Transport for London (TfL) has announced a new borough-level programme to help reduce road danger, encourage safe travel by public transport and increase the number of people walking and cycling across the capital. A new team of 16 Healthy Streets Officers will work across London's boroughs to reduce school-run traffic, discourage engine idling and enable people to walk, cycle and use public transport more often.
They will tackle road danger by responding to local road safety concerns and will support boroughs with local initiatives to raise awareness of new Cycleways.
In addition, they will promote training to improve cycle safety, as well as encouraging people to use public transport. The programme, managed by the charity Sustrans, will also support boroughs with London-wide events including World Car Free Day, Walk to Work Week and Road Safety Week.
It is part of TfL's wider programme, working with boroughs to reduce road danger and improve air quality by creating greener, cleaner and healthier places.
The programme is being funded through TfL's Healthy Streets budget and is on top of the Liveable Neighbourhoods grants of between £1m and £10m for boroughs to transform local neighbourhoods. Alex Williams, Director of City Planning at TfL, said: "Partnering with the boroughs is absolutely vital if we are to reduce road danger and improve air quality, and transform London into an active, healthy and green city.
"Our new team of Healthy Streets Officers will closely collaborate with the London borough teams to engage with schools, businesses and communities across the capital and encourage safe and sustainable ways to travel." Matt Winfield, Sustrans' London Director, said: "We are very excited to have been chosen by Transport for London to deliver this change programme and to be setting up a team of Healthy Streets Officers to work across all London boroughs.
"It is a wide-ranging programme that will make our capital a great place to walk and cycle. "We look forward to working with partners old and new to make this project a success. Our work is based on evidence that we gather from robust academic research in behaviour change, community engagement and listening to residents.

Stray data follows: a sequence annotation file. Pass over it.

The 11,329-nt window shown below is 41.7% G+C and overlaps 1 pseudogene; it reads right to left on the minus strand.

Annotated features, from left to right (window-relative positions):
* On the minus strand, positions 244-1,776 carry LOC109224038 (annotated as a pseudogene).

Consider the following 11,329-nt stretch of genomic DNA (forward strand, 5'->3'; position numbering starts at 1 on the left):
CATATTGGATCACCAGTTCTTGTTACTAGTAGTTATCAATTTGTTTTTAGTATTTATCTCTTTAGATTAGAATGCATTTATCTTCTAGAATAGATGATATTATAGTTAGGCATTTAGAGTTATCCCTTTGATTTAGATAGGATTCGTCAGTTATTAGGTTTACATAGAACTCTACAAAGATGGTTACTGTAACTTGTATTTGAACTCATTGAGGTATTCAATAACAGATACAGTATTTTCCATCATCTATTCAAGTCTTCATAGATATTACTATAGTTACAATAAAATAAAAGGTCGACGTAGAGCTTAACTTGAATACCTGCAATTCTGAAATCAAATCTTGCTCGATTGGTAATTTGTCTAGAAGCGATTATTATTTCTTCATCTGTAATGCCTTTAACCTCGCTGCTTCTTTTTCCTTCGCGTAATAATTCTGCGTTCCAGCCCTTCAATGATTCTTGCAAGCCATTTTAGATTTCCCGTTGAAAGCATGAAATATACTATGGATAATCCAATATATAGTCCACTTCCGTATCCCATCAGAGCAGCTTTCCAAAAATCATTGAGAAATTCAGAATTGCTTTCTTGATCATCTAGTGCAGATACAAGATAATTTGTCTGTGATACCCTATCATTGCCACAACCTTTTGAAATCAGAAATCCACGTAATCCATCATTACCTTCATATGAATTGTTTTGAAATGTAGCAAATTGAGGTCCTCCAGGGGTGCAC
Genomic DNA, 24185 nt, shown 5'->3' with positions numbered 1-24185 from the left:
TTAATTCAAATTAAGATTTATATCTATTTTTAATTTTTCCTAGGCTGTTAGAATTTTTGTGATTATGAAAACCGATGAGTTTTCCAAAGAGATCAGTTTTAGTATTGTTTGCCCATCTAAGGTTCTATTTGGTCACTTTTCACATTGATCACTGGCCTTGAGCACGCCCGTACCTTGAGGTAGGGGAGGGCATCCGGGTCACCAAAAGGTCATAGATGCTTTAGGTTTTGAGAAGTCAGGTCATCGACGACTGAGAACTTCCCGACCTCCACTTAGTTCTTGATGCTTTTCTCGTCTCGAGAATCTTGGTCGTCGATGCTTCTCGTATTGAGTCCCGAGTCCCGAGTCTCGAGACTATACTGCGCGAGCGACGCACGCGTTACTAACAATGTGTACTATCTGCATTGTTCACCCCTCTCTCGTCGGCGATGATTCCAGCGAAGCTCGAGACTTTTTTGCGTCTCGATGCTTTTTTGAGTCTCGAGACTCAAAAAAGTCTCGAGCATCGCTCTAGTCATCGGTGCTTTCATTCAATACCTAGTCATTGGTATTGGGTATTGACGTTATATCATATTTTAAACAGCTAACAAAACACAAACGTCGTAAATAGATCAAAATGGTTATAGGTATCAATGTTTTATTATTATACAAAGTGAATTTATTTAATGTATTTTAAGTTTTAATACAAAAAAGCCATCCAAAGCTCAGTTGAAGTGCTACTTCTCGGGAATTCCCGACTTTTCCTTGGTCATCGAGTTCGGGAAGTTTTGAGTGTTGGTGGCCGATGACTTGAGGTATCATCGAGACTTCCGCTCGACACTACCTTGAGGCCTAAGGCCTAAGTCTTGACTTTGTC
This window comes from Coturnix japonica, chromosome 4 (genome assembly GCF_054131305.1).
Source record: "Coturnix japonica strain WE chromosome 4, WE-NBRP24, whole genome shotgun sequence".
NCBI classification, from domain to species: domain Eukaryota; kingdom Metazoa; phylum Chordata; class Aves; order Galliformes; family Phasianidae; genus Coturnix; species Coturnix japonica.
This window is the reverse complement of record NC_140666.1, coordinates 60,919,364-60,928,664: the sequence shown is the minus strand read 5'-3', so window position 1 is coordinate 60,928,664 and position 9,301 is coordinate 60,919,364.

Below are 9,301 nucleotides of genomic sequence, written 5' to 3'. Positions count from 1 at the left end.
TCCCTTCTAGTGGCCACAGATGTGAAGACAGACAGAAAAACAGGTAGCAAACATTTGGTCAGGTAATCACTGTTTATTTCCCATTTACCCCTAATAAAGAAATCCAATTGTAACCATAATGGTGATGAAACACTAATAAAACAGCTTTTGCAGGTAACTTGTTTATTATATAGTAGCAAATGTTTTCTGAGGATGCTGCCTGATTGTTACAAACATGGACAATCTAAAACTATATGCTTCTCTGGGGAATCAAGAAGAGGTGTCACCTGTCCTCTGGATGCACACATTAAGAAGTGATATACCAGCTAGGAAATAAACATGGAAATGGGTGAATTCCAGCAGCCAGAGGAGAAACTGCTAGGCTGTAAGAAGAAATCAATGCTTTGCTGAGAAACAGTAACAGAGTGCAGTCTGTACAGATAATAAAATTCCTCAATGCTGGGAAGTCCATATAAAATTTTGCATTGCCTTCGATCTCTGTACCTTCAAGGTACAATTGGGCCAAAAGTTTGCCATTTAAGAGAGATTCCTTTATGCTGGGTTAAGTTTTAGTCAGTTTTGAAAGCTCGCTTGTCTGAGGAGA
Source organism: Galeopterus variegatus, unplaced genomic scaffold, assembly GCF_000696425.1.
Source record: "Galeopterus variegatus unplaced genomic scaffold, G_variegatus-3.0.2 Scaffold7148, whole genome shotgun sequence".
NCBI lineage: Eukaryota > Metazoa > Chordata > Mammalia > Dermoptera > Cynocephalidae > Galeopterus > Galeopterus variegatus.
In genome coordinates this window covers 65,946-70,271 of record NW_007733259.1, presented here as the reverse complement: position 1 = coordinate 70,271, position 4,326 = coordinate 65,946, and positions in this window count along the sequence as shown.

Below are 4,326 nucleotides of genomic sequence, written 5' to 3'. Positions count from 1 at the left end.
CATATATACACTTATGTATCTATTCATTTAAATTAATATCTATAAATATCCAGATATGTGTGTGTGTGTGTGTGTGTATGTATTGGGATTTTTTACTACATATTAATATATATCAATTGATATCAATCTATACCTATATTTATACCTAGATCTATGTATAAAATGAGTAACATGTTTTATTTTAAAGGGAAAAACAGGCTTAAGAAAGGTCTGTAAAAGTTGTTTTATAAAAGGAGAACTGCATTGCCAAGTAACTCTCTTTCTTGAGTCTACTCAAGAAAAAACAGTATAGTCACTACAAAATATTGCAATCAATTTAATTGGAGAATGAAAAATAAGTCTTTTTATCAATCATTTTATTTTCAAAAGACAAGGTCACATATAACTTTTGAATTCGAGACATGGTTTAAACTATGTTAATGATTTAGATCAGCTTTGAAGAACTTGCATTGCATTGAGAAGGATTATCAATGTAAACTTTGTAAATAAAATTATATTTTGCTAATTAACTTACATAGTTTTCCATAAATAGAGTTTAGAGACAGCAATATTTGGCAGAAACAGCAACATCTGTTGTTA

"We have an extremely strong alliance with Lucy Saunders and Tiffany Lam and are ready to help put Healthy Streets front and centre of communities right across the capital." The programme will begin in Redbridge in the coming weeks, before being expanded out to the remaining boroughs and the City of London in the autumn. The initiative will help boroughs achieve the Mayor's ambitious Transport Strategy goals, including the aim to have 80 per cent of London's journeys made by walking, cycling or public transport by 2041.
This will improve Londoners' health, help tackle congestion and will play a vital role in tackling our air quality crisis. For this programme, Sustrans has teamed up with Lucy Saunders, the public health specialist who worked with TfL and the GLA to implement Healthy Streets in London.
The Healthy Streets Approach puts people and their health at the centre of decisions about design, management and use of public spaces.
Lucy will support TfL's officers and Sustrans to apply the Healthy Streets Approach so they can enable more Londoners to walk and cycle for their everyday journeys. The charity is also working in partnership with inclusive cycling expert Tiffany Lam to address disparities in cycling (for example, based on gender, race or socioeconomic class) and to ensure that the delivery of Healthy Streets is inclusive by design, and therefore appropriate for London's diverse population.
Her research and expertise, paired with TfL's network of Healthy Streets Officers, will help create a step change in how people travel in London. Lucy Saunders, Transport and Public Health Specialist, said: "I am delighted to partner with Sustrans on this venture.
"They are well-placed to deliver this work for TfL because they were early champions of Healthy Streets and have a huge amount of experience in working with communities to transform London's streets into places people want to spend time and are proud to call home." Tiffany Lam, Inclusive Cycling Expert, said: "I am looking forward to working with Sustrans to help make cycling and walking feel like an easy, everyday thing for all Londoners.
"Walking and cycling are the best ways to experience cities, and enable you to connect with where you live, work or go to school in a social and enjoyable way.
"Sustrans has expertise in collaborative design, managing complex infrastructure projects across borough boundaries, and delivering a range of behaviour change programmes, which strongly positions it to take the lead in making London's streets healthier and more liveable." This new programme comes at a time when London is seeing the highest cycling numbers on record. Last year saw the biggest increase in the amount of cycling in London since records began, with a daily average of 4 million kilometres cycled in 2018. This is five per cent higher than in 2017.
Image(cropped): Source; Flickr
Image: Author; Sludge G